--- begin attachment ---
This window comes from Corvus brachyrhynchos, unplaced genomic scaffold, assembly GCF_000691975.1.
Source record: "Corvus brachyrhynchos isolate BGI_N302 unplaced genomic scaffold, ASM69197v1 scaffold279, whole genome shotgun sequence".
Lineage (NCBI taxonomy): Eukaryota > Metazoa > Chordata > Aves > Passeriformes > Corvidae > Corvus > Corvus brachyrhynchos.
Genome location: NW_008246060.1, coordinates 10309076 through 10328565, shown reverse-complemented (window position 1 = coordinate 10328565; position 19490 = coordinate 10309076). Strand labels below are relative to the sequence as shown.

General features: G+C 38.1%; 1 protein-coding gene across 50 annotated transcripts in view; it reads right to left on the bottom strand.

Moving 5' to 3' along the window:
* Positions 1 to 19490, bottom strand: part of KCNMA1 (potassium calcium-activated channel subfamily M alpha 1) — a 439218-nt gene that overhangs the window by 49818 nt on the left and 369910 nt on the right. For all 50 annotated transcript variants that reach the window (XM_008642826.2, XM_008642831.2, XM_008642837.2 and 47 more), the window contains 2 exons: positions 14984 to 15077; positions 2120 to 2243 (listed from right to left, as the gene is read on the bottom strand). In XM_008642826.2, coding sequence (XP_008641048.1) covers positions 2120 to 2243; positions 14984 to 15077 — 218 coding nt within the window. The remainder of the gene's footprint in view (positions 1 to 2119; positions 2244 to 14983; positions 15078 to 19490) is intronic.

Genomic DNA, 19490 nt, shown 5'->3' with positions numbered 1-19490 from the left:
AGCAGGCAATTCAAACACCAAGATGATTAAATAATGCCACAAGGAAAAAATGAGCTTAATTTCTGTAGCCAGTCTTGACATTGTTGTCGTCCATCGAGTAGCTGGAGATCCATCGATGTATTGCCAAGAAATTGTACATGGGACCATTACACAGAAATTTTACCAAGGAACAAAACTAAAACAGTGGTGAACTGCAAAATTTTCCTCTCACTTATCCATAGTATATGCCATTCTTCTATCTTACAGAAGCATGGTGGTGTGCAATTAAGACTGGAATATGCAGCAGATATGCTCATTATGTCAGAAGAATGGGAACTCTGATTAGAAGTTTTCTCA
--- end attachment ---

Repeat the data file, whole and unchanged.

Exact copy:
This window comes from Corvus brachyrhynchos, unplaced genomic scaffold, assembly GCF_000691975.1.
Source record: "Corvus brachyrhynchos isolate BGI_N302 unplaced genomic scaffold, ASM69197v1 scaffold279, whole genome shotgun sequence".
Lineage (NCBI taxonomy): Eukaryota > Metazoa > Chordata > Aves > Passeriformes > Corvidae > Corvus > Corvus brachyrhynchos.
Genome location: NW_008246060.1, coordinates 10309076 through 10328565, shown reverse-complemented (window position 1 = coordinate 10328565; position 19490 = coordinate 10309076). Strand labels below are relative to the sequence as shown.

General features: G+C 38.1%; 1 protein-coding gene across 50 annotated transcripts in view; it reads right to left on the bottom strand.

Moving 5' to 3' along the window:
* Positions 1 to 19490, bottom strand: part of KCNMA1 (potassium calcium-activated channel subfamily M alpha 1) — a 439218-nt gene that overhangs the window by 49818 nt on the left and 369910 nt on the right. For all 50 annotated transcript variants that reach the window (XM_008642826.2, XM_008642831.2, XM_008642837.2 and 47 more), the window contains 2 exons: positions 14984 to 15077; positions 2120 to 2243 (listed from right to left, as the gene is read on the bottom strand). In XM_008642826.2, coding sequence (XP_008641048.1) covers positions 2120 to 2243; positions 14984 to 15077 — 218 coding nt within the window. The remainder of the gene's footprint in view (positions 1 to 2119; positions 2244 to 14983; positions 15078 to 19490) is intronic.

Genomic DNA, 19490 nt, shown 5'->3' with positions numbered 1-19490 from the left:
AGCAGGCAATTCAAACACCAAGATGATTAAATAATGCCACAAGGAAAAAATGAGCTTAATTTCTGTAGCCAGTCTTGACATTGTTGTCGTCCATCGAGTAGCTGGAGATCCATCGATGTATTGCCAAGAAATTGTACATGGGACCATTACACAGAAATTTTACCAAGGAACAAAACTAAAACAGTGGTGAACTGCAAAATTTTCCTCTCACTTATCCATAGTATATGCCATTCTTCTATCTTACAGAAGCATGGTGGTGTGCAATTAAGACTGGAATATGCAGCAGATATGCTCATTATGTCAGAAGAATGGGAACTCTGATTAGAAGTTTTCTCA